On Hearing the First Cuckoo of Spring

Kit Hill, Cornwall

23 May 2018

The quarrying of granite was in full swing when Delius composed his famous tone poem in 1912. Using oboe, clarinet and strings, he mimicked the call of the cuckoo and painted a masterly musical canvas.

An image of rural beauty, such as can be seen and heard on Kit Hill today.


For the quarry has long since closed. The heart of the hill may live on in lighthouse and London bridges, but the sound of hammer upon tare and feather has faded into the Cornish air. It is a place of silence now. Of murmuring winds. Of bee song.


Kit Hill (Cornish: Bre Scowl) dominates the skyline between Callington and the Tamar. From here, one can look across a tapestry of fields towards the tanned tors of Dartmoor, view the glinting ocean and count a myriad engine house stacks, peppered about the pastures of a verdant landscape. Its name is derived from the Old English word for kite; and buzzards still ride the thermals on a warm afternoon.

An afternoon such as this.

Late spring sunshine bathes the campion, cow parsley and bluebells which line up to form a patriotic guard of honour along the path to the quarry.


This is my home country. Haunt of my childhood and haunt of generations who have come to this place to swim. To soak away the heat of the day. To skinny dip under a Cornish moon. To be together. To be alone.

To become immersed in still water. Immersed in an alternative universe. Shielded from the known world by steep walls of stone. Where worries can be discarded like unwanted blocks and allowed to sink down into the greenest depths.


Which is why I have come…

Plagued by knotted muscles and a knotted mind, I am here to unwind. To unload.

Launching off, I am attracted by the sight of lichen crusted branches reaching out to soothe swollen arthritic fingers in the limpid water. I am reminded of mangrove swamps; an image made all the more real as I peer into the shallows, teeming with tadpoles.


For here I spy the olive and green form of a horse leech (Haemopis sanguisuga.) Cradled in my palm it writhes and loops before attaching a gaping sucker to my finger. But its teeth cannot penetrate human skin, so I enjoy the moment. A literal connection with nature. Despite it being an hermaphrodite, I decide to name ‘him’ Larry. Larry the leech. And I fancy we are friends as I carefully set him down in the silty mud.


I swim back to the heart of the lake and float with only my thoughts as company.


On my back. Hands behind my head. Legs crossed. Drifting. Dreaming. Hearing each breath whenever my ears sink below the surface. Feeling the breeze stroking my skin. Floating with the seed heads. And every bit as aimless.

Early evening sun floods the quarry, turning rowan blossom to gold, as shadows slide across the ragged rock face.


Four frog kicks and I am back in the sandy, stone-strewn shallows. Shorts drying on hot rock. Where ferns unfurl and butterflies meet buttercups.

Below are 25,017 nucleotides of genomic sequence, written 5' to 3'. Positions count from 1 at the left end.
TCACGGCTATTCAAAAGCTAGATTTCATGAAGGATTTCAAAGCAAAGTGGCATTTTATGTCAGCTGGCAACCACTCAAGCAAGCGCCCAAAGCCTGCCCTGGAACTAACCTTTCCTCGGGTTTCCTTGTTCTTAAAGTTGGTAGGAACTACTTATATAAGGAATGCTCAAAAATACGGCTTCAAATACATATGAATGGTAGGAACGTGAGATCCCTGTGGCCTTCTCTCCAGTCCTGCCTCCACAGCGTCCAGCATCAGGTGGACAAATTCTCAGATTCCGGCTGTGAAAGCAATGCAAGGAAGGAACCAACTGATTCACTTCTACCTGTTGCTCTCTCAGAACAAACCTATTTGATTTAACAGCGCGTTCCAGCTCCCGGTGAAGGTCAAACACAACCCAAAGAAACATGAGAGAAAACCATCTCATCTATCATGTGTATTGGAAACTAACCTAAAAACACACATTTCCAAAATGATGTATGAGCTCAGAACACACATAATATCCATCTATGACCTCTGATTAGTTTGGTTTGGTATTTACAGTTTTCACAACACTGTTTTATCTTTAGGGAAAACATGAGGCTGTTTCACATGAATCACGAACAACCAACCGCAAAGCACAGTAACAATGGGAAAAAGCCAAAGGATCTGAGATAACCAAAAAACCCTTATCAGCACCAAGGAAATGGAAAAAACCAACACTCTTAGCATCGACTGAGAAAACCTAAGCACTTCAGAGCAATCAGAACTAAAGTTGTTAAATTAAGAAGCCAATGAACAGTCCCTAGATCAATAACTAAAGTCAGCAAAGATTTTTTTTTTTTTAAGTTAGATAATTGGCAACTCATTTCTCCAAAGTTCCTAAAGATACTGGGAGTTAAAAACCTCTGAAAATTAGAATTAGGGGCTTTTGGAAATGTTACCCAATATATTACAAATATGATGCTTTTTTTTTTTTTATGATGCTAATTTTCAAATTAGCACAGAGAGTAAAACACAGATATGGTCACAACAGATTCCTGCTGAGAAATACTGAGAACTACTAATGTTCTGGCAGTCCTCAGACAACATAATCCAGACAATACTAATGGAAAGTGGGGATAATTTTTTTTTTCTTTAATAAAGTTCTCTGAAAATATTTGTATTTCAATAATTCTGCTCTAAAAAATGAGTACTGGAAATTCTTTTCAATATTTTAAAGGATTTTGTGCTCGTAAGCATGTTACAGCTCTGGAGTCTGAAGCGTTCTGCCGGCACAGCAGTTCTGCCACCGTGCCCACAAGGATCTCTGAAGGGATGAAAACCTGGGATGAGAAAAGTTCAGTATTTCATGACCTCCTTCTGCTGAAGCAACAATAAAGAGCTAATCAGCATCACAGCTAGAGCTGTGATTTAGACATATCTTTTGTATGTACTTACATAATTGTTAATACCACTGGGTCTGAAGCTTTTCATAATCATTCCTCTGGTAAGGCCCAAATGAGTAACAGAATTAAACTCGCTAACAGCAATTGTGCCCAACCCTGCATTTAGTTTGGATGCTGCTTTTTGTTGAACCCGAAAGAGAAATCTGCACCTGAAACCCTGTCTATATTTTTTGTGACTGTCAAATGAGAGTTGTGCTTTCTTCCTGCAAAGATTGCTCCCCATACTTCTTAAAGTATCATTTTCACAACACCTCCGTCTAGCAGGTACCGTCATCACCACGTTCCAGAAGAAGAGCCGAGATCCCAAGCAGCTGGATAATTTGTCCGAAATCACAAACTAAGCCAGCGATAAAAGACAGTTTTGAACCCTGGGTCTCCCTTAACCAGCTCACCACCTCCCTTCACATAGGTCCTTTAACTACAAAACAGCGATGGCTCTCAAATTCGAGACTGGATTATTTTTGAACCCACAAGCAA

I startle to a call. A cuckoo. Close and loud and lovely.

And there it is. In front of me. Most elusive of birds.

Landing on a weathered post. Tail fanning on descent. Barred underbelly to mimic a sparrow hawk; curse of the meadow pipit, dunnock and reed warbler.

But a gift to me as I watch and hear it call again and again and again. And then an answer; distant but distinct. And another. And another.

As if an orchestra were being conducted.

In this concert hall of creation.


Singing the Body

Meldon, Dartmoor

September 20 2014

‘… but when I try to imagine faultless love, or the life to come, what I hear is the murmur of underground streams, what I see is a limestone landscape.’  (WH Auden)


Meldon has a story rooted in limestone.

On the northernmost fringe of Dartmoor; where the roughness of granite yields to rolling pasture and where, on a fair day,  the horizon widens to embrace the sea, the hamlet of Meldon is best known for its quarries.

Today, ballast for the railways is still excavated from one site, but beyond this, through woodland and under the vast spans of a viaduct, rests a peaceful place. Where drills and powder, tares and feather have long fallen silent. Where quiet has replaced the calls of the quarrymen.

meldon men

At Meldon lay a deposit of limestone, sandwiched between layers of hard, flinty chert. Being quite distant from the coast, there were no ready supplies of seaweed and sand to nourish and neutralise the peaty, acidic fields. So lime was quarried, kilned and spread to ‘sweeten’ the soil hereabouts.

Excavation began on a small scale in the late 1700s and by the time the quarry became exhausted, early in the 20th Century, a two acre crater, some 130 feet deep, had been gouged from the ground.

With time, moorland rains and Auden’s murmuring streams poured balm into the earth’s wound and today this quarry offers one of the finest swims on Dartmoor.

Or so the wild swimming sites proclaimed – with pictures reminiscent of a Mediterranean idyll; all sunlight and serenity.


To be honest, I had never really believed that colour. It seemed too vivid, mystical, unearthly. Certainly it was unlike the night-sky blackness that envelops the swimmer in most moorland pools.